Each robot must be considered as an overall installation. Only as such can it add sustainable value for the end user.
The introduction of collaborative robotics into today’s production environments is tantamount to a technological paradigm shift. Processes as we knew them are changing sustainably. Where humans and robots used to be separated by safety fences, they work side by side today. Robots take on tasks that are monotonous and repetitive, so that employees can devote themselves to more demanding activities.
Due to their flexibility, collaborating lightweight robots – so-called cobots – can be used in a wide variety of industries and application areas. This is due to the numerous advantages they offer, such as
- safety when working alongside people
- uncomplicated handling and fast commissioning, with no specialist knowledge required
- fast amortisation, making an introduction even feasible for small and medium-sized enterprises
It is therefore hardly surprising that the demand for collaborative robots is currently rising massively.
Cobots: only functional as a complete solution
Cobots are functionally flexible and cover a wide range of tasks. However, the robot arm itself only gains its operational capability from the addition of applications. This idea can be illustrated by the example of the smartphone: The device itself is useless and has no function – only with apps installed can the user make phone calls, answer e-mails or surf the Internet.
The same applies to automation solutions: A robot arm alone is not providing any help. Only when end effectors, grippers or sensors are mounted can it accomplish tasks. And only then does it offer added value – the right combination of peripherals is decisive.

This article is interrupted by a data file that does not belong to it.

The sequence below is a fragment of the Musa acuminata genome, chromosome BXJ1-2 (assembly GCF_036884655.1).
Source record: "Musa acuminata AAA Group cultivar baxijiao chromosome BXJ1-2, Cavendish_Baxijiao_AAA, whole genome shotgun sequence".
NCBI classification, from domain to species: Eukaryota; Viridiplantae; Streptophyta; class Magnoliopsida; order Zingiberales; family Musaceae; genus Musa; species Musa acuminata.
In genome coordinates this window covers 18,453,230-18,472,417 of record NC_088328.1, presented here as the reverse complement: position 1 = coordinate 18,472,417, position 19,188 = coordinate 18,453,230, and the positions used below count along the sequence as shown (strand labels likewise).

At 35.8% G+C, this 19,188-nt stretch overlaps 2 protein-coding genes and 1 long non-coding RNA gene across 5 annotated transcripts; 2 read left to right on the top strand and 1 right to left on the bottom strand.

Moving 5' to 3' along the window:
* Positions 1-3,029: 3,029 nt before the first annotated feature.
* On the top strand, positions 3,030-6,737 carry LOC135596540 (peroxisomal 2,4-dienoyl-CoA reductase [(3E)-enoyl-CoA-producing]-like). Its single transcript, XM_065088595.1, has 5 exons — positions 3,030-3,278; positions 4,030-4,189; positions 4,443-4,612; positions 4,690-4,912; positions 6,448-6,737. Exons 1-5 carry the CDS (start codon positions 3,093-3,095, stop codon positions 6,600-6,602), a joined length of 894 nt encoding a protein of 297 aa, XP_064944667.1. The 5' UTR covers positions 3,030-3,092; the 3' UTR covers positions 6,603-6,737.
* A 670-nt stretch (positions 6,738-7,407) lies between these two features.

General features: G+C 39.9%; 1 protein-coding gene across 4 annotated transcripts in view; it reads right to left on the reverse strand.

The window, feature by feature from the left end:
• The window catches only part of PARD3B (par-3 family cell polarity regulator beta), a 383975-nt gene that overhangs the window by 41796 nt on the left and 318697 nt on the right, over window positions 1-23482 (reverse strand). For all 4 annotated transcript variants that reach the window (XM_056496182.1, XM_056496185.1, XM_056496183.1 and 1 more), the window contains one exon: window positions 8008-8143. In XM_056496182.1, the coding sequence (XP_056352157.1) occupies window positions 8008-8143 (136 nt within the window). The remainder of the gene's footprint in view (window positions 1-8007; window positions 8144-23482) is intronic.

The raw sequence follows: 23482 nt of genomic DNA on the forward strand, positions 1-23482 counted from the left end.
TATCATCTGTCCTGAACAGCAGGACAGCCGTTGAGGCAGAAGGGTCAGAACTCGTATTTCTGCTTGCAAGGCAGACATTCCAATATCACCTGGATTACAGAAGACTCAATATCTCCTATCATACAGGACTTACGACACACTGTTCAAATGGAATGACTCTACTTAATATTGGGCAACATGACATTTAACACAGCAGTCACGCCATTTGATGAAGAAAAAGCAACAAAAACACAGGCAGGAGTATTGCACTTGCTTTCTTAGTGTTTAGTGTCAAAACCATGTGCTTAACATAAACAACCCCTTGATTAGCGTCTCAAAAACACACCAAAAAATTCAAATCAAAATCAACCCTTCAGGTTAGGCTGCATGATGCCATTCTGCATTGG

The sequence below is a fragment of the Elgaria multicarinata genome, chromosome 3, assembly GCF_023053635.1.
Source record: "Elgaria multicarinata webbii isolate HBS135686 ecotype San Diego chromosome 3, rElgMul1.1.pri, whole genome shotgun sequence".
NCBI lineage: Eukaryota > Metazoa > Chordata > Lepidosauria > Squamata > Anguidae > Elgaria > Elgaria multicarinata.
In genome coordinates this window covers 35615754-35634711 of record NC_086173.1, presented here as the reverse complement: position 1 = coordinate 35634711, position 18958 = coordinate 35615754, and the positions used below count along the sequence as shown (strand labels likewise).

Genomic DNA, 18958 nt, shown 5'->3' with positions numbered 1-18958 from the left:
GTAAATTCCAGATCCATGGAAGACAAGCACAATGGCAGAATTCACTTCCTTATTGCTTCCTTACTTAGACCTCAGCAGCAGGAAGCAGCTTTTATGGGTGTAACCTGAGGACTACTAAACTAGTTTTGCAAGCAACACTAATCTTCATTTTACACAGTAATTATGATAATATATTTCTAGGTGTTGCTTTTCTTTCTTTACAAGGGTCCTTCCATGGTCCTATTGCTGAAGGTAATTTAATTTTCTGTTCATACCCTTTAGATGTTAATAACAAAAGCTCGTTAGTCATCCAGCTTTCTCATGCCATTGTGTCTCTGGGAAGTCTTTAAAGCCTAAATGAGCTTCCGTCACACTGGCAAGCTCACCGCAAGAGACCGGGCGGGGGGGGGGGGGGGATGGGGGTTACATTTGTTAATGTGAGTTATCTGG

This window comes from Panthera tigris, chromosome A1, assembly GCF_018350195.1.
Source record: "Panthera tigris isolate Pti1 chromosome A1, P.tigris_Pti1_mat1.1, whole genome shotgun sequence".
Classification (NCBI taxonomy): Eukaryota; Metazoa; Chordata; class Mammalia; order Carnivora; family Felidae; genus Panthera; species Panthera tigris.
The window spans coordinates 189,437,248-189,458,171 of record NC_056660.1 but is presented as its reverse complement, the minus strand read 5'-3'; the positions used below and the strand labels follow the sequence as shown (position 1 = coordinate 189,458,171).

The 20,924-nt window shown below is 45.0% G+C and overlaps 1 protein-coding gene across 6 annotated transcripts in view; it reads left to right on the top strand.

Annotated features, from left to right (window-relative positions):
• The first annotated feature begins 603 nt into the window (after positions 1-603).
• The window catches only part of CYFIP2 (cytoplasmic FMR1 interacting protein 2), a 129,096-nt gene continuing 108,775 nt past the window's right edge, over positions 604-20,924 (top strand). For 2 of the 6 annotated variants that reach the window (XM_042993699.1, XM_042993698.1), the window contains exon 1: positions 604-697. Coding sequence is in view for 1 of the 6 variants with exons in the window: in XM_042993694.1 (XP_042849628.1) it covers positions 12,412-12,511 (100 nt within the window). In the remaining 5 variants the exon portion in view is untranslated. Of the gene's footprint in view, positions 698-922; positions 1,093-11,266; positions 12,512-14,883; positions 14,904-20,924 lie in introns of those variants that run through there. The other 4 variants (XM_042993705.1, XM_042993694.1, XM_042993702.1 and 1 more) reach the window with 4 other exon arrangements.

This insight should determine how we view the topic in the future, because regarding the changing environment, collaborative robotics will soon become an integral part of our working world.
End effectors determine the scope
Only if the right technology is used in the right place can robots provide effective relief in the networked production process.
The combination of lightweight robot arm and gripper alone is traditionally particularly suitable for pick-and-place or packaging tasks. In combination with other tools, however, their usability increases considerably.
In order for a gripper to acquire the necessary sense of touch to perform precision tasks, it must be equipped with the appropriate sensors. They provide the necessary sensitivity. Installed between robot arm and end effector, they enable robots to perform highly complex tasks for which sensitivity is required, even today.
And the development continues: Gecko grippers, for example, use an adhesive system modeled on gecko feet. They can handle flat, highly sensitive and porous surfaces even better without damaging them. This will further enhance the usability of collaborative robotics.
While a robot arm is of little help on its own, grippers and sensors expand it for a functional and individually tailored automation solution: Each robot is an overall installation.
Only as such can it deliver on the promises of successful human-robot collaboration: easy operability, cost efficiency and security – in the immediate vicinity of employees.